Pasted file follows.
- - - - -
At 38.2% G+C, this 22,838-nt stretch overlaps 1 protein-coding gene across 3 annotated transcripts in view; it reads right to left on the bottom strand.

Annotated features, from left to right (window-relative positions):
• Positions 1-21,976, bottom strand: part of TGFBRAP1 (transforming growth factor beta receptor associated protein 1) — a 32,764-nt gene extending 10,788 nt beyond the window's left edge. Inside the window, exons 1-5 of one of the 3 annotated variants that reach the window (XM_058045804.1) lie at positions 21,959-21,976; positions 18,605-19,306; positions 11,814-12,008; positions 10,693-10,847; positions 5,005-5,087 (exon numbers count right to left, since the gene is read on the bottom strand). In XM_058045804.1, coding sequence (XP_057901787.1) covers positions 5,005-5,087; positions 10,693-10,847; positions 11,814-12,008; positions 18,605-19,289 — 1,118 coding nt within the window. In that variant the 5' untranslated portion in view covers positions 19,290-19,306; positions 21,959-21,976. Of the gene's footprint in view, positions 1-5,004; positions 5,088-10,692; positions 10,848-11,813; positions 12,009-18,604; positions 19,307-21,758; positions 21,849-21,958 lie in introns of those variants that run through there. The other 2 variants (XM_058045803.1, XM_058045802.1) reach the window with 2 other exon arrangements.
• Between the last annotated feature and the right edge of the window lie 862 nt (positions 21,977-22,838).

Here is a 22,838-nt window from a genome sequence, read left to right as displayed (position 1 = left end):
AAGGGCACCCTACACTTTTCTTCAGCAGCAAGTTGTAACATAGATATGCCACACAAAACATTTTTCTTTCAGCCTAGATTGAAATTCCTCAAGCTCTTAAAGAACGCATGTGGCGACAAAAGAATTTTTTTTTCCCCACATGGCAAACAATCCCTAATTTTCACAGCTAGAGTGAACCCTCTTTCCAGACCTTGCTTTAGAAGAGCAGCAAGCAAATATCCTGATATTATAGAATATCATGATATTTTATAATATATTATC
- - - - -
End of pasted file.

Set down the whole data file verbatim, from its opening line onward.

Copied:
At 38.2% G+C, this 22,838-nt stretch overlaps 1 protein-coding gene across 3 annotated transcripts in view; it reads right to left on the bottom strand.

Annotated features, from left to right (window-relative positions):
• Positions 1-21,976, bottom strand: part of TGFBRAP1 (transforming growth factor beta receptor associated protein 1) — a 32,764-nt gene extending 10,788 nt beyond the window's left edge. Inside the window, exons 1-5 of one of the 3 annotated variants that reach the window (XM_058045804.1) lie at positions 21,959-21,976; positions 18,605-19,306; positions 11,814-12,008; positions 10,693-10,847; positions 5,005-5,087 (exon numbers count right to left, since the gene is read on the bottom strand). In XM_058045804.1, coding sequence (XP_057901787.1) covers positions 5,005-5,087; positions 10,693-10,847; positions 11,814-12,008; positions 18,605-19,289 — 1,118 coding nt within the window. In that variant the 5' untranslated portion in view covers positions 19,290-19,306; positions 21,959-21,976. Of the gene's footprint in view, positions 1-5,004; positions 5,088-10,692; positions 10,848-11,813; positions 12,009-18,604; positions 19,307-21,758; positions 21,849-21,958 lie in introns of those variants that run through there. The other 2 variants (XM_058045803.1, XM_058045802.1) reach the window with 2 other exon arrangements.
• Between the last annotated feature and the right edge of the window lie 862 nt (positions 21,977-22,838).

Here is a 22,838-nt window from a genome sequence, read left to right as displayed (position 1 = left end):
AAGGGCACCCTACACTTTTCTTCAGCAGCAAGTTGTAACATAGATATGCCACACAAAACATTTTTCTTTCAGCCTAGATTGAAATTCCTCAAGCTCTTAAAGAACGCATGTGGCGACAAAAGAATTTTTTTTTCCCCACATGGCAAACAATCCCTAATTTTCACAGCTAGAGTGAACCCTCTTTCCAGACCTTGCTTTAGAAGAGCAGCAAGCAAATATCCTGATATTATAGAATATCATGATATTTTATAATATATTATC